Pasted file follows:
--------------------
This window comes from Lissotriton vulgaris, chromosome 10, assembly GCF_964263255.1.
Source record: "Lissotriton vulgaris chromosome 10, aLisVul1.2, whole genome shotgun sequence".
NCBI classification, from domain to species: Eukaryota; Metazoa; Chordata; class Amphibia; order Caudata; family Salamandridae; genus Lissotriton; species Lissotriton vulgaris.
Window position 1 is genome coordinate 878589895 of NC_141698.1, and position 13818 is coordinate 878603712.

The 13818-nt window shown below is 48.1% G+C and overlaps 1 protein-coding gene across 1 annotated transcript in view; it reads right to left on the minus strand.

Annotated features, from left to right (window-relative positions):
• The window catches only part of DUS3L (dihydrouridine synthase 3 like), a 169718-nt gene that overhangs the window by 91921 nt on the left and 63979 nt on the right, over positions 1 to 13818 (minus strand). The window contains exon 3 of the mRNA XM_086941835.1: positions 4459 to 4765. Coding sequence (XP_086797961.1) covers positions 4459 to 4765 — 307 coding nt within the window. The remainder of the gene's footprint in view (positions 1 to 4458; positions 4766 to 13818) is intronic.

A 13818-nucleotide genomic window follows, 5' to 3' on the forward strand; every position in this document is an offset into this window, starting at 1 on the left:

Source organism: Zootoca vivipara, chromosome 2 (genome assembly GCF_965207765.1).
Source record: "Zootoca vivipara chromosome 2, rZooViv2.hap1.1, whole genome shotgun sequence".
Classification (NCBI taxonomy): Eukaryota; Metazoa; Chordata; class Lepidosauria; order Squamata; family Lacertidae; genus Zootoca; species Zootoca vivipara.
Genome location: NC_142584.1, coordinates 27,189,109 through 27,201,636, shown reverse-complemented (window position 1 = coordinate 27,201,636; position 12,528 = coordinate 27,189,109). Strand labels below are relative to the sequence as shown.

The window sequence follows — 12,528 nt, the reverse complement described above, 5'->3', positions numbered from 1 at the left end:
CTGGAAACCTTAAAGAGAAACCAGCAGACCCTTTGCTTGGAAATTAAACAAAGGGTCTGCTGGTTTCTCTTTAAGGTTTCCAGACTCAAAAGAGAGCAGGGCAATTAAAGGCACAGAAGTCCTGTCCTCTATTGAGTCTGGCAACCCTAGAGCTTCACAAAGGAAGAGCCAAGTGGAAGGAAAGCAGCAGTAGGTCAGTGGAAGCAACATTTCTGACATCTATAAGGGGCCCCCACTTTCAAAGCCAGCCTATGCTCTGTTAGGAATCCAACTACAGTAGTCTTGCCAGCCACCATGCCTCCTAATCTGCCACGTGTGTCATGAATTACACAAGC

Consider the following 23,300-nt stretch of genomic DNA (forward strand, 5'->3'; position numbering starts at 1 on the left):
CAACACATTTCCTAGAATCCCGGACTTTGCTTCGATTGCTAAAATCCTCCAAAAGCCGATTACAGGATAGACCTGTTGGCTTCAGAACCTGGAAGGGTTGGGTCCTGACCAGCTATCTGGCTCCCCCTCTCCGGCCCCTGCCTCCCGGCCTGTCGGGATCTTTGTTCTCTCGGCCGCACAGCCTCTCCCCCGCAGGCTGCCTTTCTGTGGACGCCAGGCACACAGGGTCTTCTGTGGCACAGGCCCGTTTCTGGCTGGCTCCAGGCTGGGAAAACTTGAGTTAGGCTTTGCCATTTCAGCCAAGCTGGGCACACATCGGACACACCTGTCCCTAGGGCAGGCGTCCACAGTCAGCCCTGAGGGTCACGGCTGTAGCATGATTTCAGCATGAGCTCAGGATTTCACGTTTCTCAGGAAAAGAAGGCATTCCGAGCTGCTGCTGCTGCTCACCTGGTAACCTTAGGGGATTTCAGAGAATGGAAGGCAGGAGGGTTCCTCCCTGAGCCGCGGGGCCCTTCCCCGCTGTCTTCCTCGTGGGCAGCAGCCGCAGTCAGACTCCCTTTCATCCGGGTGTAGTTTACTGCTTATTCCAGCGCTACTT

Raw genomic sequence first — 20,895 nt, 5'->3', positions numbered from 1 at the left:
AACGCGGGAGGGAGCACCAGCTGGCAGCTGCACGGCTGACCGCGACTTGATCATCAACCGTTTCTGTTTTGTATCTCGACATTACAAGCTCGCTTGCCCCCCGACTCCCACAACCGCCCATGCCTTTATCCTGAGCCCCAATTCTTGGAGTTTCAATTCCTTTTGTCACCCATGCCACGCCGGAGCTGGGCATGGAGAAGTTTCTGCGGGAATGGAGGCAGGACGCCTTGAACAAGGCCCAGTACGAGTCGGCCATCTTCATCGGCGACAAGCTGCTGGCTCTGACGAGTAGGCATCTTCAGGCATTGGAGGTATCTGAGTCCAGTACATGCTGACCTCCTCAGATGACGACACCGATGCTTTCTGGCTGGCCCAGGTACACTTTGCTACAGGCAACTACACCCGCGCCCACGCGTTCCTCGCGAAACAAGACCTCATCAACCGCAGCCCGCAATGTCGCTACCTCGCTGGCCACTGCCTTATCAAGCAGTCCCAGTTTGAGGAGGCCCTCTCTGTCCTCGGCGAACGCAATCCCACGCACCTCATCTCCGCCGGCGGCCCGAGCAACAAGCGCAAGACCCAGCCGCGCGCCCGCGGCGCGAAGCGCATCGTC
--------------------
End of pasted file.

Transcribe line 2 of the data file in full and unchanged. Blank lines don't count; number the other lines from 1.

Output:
Source record: "Lissotriton vulgaris chromosome 10, aLisVul1.2, whole genome shotgun sequence".